Author: Elizabeth McDavid Jones
Illustrators: Jean-Paul Tibbles and Greg Dearth
Publishing Year: 2000
Setting: Virginia, spring 1865
Times are tough for twelve-year-old Cassie Willis and her family. Her seventeen-year-old brother Jacob enlisted in the Confederate Army three years ago, and her father was drafted last year. It's getting harder for her mother to feed the large family--Cassie and her other siblings, sixteen-year-old Emma, fourteen-year-old Philip, and four-year-old Ben. Cassie's out foraging for poke greens when a neighbor comes back from town. The store has few supplies, but he was able to get some flour and salt. Plus he's brought a letter from Jacob! Cassie hurries home to give the letter to her mother, eager to hear what her brother has to say.
But the letter isn't from Jacob. It's from a soldier in his regiment. Jacob died in a battle. Grief-stricken, Cassie runs into the woods, to a secret thicket only she and Jacob know about. She finds herself in the camp of a deserter, who threatens Cassie to show him where she lives so he can take some food and supplies. Her dog jumps in to defend Cassie and she runs to hide in a series of caves that Quakers had used to hide runaway slaves. She stays all night. Alone--the yelp she heard from her dog as she ran probably means the deserter used his knife. When she returns home, she tells her mother everything. Ben pipes up that maybe the deserter stole the cake he was punished for taking. Cassie's mother doesn't think so, but is worried about the deserter nonetheless.
The next brings a variety of news. The deserter's camp, checked out by the neighbor who got supplies from town, is empty. He must have been scared off. Cassie's dog is alive, though wounded, and the neighbor brings him home to Cassie to recuperate. AND General Lee surrendered. The Civil War is over, and soldiers will start returning home--Cassie's father will be on his way, but of course not Jacob. Both the neighbor and Cassie's mother warn the children that tensions are still high and supplies are still low. They need to be on guard. Cassie and her siblings get to work on spring cleaning, in anticipation of their father's arrival. Cassie can't shake the feeling that someone is watching her. Especially when things other than cake go missing--Ben still says he's innocent of the cake theft, and there's really no reason why he'd taken a worn-out pair of pants and a chicken. One night, Cassie's dog gets up, growling into the dark. Cassie and Philip hear someone in the barn, and go to investigate. A boy calls out that he's just staying the night out of the rain. Cassie gets a glimpse of him--he's a Northern soldier.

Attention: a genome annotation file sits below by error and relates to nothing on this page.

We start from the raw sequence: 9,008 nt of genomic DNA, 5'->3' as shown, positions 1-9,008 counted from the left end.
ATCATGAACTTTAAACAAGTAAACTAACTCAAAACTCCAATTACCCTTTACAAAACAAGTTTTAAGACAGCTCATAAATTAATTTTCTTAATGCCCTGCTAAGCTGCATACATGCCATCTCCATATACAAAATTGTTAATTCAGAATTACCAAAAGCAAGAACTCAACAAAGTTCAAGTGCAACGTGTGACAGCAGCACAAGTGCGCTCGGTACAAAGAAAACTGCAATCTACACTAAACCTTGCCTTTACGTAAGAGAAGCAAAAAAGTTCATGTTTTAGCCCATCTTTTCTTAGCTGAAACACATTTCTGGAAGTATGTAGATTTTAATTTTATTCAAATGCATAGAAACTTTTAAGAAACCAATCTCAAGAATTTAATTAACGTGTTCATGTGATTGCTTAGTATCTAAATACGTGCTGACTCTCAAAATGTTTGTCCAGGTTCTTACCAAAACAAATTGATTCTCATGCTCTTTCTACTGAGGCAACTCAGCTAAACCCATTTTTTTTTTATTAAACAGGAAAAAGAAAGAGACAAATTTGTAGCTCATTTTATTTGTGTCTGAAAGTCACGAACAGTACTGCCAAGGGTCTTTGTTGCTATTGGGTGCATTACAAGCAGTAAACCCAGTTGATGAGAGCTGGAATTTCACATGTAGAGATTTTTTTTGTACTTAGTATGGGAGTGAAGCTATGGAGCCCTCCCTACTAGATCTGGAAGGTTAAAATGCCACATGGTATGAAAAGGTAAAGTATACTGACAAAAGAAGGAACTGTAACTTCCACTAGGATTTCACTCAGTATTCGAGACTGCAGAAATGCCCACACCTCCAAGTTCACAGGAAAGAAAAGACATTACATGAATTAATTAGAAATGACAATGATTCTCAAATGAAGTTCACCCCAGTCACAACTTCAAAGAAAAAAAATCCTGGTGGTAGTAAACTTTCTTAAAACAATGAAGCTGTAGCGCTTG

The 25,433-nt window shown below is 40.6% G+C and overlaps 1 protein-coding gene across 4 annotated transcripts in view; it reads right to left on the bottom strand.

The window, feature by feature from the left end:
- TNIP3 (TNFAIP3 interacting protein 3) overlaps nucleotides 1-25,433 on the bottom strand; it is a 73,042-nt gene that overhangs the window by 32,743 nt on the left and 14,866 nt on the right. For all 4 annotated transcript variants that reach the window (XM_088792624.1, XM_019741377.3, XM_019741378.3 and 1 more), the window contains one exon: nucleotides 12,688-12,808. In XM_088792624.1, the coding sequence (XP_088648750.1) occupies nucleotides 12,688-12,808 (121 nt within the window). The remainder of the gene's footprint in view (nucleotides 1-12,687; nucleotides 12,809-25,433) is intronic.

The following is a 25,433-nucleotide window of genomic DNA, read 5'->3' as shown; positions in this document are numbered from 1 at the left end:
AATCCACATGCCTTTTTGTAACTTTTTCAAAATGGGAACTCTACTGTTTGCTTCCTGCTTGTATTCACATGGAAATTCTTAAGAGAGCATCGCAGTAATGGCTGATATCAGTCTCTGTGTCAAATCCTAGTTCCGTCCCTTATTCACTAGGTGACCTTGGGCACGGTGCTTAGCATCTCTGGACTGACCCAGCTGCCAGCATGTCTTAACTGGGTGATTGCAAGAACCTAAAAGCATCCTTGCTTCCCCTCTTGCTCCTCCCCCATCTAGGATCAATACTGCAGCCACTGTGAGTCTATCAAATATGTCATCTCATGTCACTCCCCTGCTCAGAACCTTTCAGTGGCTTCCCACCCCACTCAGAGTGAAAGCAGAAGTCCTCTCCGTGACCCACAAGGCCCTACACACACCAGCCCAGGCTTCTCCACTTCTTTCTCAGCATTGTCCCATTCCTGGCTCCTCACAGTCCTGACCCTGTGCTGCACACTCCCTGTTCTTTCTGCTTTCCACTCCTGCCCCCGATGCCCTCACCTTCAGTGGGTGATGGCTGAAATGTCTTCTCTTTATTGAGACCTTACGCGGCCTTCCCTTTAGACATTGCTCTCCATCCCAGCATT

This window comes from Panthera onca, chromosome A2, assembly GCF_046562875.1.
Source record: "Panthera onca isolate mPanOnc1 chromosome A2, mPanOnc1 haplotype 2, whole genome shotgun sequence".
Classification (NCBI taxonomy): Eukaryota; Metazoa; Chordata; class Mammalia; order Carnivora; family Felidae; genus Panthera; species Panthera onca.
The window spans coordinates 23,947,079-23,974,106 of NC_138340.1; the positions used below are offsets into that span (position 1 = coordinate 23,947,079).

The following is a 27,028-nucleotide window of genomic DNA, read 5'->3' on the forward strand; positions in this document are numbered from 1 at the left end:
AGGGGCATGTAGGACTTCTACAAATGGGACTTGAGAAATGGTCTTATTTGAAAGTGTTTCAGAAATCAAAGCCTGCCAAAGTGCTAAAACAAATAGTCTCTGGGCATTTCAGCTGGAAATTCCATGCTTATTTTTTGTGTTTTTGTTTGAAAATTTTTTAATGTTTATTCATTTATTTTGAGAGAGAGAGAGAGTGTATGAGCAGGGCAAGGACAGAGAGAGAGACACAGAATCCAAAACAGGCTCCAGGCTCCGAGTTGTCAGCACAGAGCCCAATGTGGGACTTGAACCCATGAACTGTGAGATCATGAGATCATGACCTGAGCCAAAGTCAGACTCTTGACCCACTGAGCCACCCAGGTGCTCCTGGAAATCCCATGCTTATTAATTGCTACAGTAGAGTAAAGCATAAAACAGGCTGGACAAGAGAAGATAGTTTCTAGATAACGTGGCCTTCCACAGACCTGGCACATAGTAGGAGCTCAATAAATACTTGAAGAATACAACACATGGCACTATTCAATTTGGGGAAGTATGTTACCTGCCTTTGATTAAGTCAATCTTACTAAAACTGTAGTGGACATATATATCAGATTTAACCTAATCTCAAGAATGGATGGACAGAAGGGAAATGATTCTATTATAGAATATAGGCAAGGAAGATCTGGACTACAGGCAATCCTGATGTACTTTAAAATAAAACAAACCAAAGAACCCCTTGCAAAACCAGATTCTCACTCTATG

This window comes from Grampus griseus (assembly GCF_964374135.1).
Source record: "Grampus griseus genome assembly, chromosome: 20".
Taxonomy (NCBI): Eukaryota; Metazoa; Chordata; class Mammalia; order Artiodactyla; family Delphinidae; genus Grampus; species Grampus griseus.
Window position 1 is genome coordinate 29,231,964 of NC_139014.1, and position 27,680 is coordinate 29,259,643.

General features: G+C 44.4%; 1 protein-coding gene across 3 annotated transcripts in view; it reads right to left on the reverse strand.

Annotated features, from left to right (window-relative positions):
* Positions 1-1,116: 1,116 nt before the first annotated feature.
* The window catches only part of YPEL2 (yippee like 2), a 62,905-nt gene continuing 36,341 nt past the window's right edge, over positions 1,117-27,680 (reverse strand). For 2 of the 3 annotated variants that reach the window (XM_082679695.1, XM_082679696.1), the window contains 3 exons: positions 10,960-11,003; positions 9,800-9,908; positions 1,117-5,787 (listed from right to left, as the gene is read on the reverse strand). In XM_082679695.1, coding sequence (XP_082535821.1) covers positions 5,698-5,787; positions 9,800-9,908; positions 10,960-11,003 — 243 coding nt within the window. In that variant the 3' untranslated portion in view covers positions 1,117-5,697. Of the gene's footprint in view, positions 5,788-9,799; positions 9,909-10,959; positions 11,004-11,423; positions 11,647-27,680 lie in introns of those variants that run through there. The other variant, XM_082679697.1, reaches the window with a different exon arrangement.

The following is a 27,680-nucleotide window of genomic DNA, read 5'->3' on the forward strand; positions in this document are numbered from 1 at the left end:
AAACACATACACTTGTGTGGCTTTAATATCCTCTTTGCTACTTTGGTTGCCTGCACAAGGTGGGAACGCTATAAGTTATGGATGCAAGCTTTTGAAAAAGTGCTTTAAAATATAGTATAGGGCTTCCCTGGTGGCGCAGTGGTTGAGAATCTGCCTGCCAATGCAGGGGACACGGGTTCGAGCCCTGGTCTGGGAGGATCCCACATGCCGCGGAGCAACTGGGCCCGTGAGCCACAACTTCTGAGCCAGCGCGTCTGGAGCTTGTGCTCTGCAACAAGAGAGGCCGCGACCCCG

The soldier, named Gus, is starving. He was a prisoner of war who tunneled out, and is trying to make his way home to Ohio. He denies having taken anything, and says he only just arrived at the barn that night. To Cassie's shock, Philip agrees to give Gus some food and show him the secret caves so he can get north. Cassie can't believe Philip would help a Yankee soldier after one killed their bother. But Philip counters that if a Yankee had found Jacob, wounded on the battlefield, and helped him, he would have lived. So Cassie agrees to help, for Jacob. But Cassie can't help feeling that helping Gus that much is treason. She's about to voice her concerns to Philip on their way back from the caves when he surprises her by revealing that his help was a lie--he's going to alert the Confederate soldiers at a fort nearby. Now Cassie's even more conflicted, because while aiding an enemy soldier seems wrong, it seems to worse to outright lie and betray a desperate person's trust.